Terra, a global project building the next-generation payment system powered by its stablecoin, has officially announced the development of its public blockchain. The upcoming Terra protocol utilizes the Cosmos SDK and runs on Tendermint, a Byzantine Fault Tolerant Proof-of-Stake (PoS) consensus algorithm developed in 2014 by Jae Kwon, Tendermint Inc.’s CEO and founder. Columbus, Terra’s Mainnet 1.0, goes live this April.
Terra’s mainnet is designed for decentralized applications (dApps) using stablecoin Terra as their underlying currency. The first use case for the mainnet is TerraX, the next-generation payment application built for the growing eCommerce industry. TerraX is already backed by an alliance of Asian e-commerce companies including TMON (Korea), Carousell (Singapore), Qoo10 (Singapore), and Tiki (Vietnam). To date, 15 platforms that collectively have $25 billion in annual transaction volume have joined the Terra Alliance to offer Terra as a payment option to their 45 million users.
To support these companies based in multiple countries, Terra’s mainnet will support multiple stablecoins each pegged to fiat currencies, including KRW, USD, JPY, SGD, and IMF’s SDR. To make conversions between currencies within the family frictionless, the protocol supports atomic swaps at the WM/Reuters exchange rates. The seamless flow of capital between each currency unifies the family into a single macro-economy and lays the foundation for radically more efficient foreign exchange and cross-border payments.
Terra sees Columbus’ atomic swap feature as crucial in facilitating cross border commerce. “Today, Stripe et al charges four to five percent to settle retail transactions across borders,” Terra cofounder Do Kwon said. “This is prohibitively expensive for most e-commerce transactions with razor thin margins, keeping e-commerce regional and siloed within national borders. Our new atomic swap feature among Terra stablecoins will allow the sharing of inventory and product discovery across the entire Terra alliance, opening new opportunities for multinational e-commerce.”
Terra said it has optimized both cost-efficiency and transaction speed, which are two critical aspects in powering a blockchain payment application. Terra charges a small transaction fee of at most one percent, and adding another platform fee would not be affordable at scale. Moreover, dApps like TerraX need a network that can support high transactions per second (TPS). Terra’s mainnet significantly improves speed by using Tendermint’s simplified block confirmation process, where miners vote with their stake instead of solving a computationally expensive puzzle, and capping the total number of nodes to 100. During the testnet period, Columbus reached an average rate of 7,000 TPS, which is competitive to Visa’s average of 1,700.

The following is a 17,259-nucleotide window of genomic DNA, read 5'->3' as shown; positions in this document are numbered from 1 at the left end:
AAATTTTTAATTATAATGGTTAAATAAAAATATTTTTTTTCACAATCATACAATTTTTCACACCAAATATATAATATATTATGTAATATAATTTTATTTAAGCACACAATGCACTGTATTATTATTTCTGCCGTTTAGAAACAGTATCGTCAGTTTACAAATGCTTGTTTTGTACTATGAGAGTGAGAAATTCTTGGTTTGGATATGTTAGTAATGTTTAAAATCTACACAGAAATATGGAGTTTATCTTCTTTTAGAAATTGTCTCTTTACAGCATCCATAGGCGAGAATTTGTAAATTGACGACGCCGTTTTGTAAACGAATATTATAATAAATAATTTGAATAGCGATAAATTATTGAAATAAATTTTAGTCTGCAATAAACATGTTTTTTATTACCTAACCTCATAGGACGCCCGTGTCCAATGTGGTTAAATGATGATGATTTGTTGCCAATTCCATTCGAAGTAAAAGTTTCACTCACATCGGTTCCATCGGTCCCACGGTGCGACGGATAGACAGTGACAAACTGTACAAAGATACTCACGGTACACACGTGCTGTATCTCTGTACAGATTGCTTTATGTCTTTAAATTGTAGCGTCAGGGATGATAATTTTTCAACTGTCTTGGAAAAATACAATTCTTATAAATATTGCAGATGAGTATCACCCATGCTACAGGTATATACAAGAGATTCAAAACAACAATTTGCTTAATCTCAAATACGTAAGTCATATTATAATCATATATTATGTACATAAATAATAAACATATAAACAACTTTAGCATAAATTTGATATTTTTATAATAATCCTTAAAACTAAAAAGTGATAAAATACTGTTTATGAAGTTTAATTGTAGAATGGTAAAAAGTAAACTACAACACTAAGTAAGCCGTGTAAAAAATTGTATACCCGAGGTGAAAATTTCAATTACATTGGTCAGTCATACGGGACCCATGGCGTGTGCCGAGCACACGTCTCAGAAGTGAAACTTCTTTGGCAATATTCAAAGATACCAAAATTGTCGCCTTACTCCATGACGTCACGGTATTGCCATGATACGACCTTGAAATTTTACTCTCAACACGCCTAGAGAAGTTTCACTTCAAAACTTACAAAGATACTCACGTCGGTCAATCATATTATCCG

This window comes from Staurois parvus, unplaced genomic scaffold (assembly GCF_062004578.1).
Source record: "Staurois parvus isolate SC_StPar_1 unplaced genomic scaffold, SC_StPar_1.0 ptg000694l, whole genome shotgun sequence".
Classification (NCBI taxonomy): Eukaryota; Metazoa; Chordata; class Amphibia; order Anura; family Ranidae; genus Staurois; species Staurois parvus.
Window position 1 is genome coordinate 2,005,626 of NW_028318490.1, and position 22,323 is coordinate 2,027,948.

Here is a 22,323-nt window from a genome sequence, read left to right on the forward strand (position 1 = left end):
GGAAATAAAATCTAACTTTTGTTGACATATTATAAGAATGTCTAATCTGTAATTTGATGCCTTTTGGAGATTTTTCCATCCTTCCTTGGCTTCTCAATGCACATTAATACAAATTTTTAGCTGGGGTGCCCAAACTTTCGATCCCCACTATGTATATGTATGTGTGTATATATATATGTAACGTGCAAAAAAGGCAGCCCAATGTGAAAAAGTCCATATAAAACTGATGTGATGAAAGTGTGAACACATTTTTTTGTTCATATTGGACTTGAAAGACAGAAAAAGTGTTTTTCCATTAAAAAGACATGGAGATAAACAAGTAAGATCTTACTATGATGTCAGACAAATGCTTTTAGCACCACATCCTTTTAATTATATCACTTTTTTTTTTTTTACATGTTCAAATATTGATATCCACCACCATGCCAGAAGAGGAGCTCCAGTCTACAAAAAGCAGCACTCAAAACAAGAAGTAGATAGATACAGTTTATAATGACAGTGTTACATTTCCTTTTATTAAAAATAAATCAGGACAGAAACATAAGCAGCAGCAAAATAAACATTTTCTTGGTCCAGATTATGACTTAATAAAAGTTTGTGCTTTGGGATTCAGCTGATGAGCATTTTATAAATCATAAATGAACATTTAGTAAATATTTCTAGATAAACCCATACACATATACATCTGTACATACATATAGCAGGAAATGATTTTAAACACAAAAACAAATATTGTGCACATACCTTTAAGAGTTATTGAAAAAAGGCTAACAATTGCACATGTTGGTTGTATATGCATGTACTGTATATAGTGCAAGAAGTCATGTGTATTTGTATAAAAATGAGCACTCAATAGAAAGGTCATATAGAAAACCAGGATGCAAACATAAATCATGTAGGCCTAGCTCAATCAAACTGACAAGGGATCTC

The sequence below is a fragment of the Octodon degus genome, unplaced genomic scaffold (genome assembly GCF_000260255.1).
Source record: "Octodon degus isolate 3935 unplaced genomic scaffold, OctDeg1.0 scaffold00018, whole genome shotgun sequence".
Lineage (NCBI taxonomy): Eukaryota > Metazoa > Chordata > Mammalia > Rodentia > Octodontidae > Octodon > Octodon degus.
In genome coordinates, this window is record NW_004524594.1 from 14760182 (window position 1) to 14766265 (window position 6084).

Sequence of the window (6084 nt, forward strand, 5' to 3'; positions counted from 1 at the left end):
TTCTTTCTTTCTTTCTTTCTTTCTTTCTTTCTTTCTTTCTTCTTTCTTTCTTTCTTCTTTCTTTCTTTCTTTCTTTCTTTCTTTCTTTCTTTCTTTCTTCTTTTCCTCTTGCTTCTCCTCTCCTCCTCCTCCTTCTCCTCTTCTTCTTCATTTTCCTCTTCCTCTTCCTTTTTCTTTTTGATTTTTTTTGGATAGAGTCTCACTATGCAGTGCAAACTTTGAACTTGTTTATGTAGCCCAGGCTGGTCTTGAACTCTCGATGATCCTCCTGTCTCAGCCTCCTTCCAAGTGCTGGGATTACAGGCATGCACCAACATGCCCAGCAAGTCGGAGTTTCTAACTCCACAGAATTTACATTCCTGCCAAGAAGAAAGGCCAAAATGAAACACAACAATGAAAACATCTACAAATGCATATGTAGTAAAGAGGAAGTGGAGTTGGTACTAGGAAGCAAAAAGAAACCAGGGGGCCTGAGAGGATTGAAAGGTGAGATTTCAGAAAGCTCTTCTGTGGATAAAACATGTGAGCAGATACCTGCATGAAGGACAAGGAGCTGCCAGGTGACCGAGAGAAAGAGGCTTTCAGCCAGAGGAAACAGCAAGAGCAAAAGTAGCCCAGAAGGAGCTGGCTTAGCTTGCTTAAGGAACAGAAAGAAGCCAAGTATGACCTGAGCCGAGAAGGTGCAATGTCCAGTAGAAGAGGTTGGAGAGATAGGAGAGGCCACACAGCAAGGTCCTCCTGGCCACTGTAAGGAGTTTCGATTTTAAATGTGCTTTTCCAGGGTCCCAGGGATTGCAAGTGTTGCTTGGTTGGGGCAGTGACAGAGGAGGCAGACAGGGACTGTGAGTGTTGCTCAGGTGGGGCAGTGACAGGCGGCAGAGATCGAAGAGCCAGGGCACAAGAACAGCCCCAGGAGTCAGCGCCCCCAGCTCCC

The mainnet issues both Terra, a family of price-stable digital currencies with variable issuance, and the ecosystem’s mining token Luna, which has an initial and target issuance of one billion. As a delegated proof-of-stake system, the top 100 nodes ranked by the amount of Luna staked are tasked with validating Terra’s transactions. At every block period, the protocol elects a block producer among the set of staked miners, who are tasked with aggregating transactions and achieving consensus. Upon successful block confirmation, Terra’s transaction fees are collected and given to the block proposer as a reward.
Eventually, Terra’s mainnet will become platform agnostic by supporting interoperability with various major blockchain platforms, starting with Cosmos, the “Internet of Blockchains,” by linking up with its newly launched Cosmos Hub. Terra has also inked partnerships with Klaytn, Korean messaging giant Kakao’s blockchain platform, Ontology, Kambria, Tomochain, and Orbs. The goal is for Terra’s stablecoins to be on every major blockchain, supporting dApps wherever they choose to be situated.
“Many platform and dApp partners have already shared our vision that stability is a necessity for the provision of a blockchain service suitable for mass adoption,” Do Kwon added. “But today, where blockchain platforms are siloed from each other, each project has created or backed its own stablecoin with limited economies of scale, creating hundreds of “stablecoins” and thousands of Soroses profiting off of broken pegs. Although it will take us some time to get there, Terra wants to solve the stablecoin problem for all major blockchain platforms, so project teams can focus on their respective core competencies.”
“We’re very excited to see Terra launch its own blockchain powered by Tendermint Core and the Cosmos SDK,” Tendermint cofounder and CEO Jae Kwon said. “The Cosmos Network, which went live earlier this month, was designed for this very reason; to serve as a secure and scalable blockchain ecosystem where thousands of decentralized applications and blockchains can interoperate. Mainnet Columbus’ first use case and payments application TerraX is set to be utilized by leading e-commerce companies, which just further highlights the value of decentralized blockchain applications. This latest development with Terra highlights the beauty of open-source in building technology to advance the entire ecosystem and we are really pleased to have them on board.”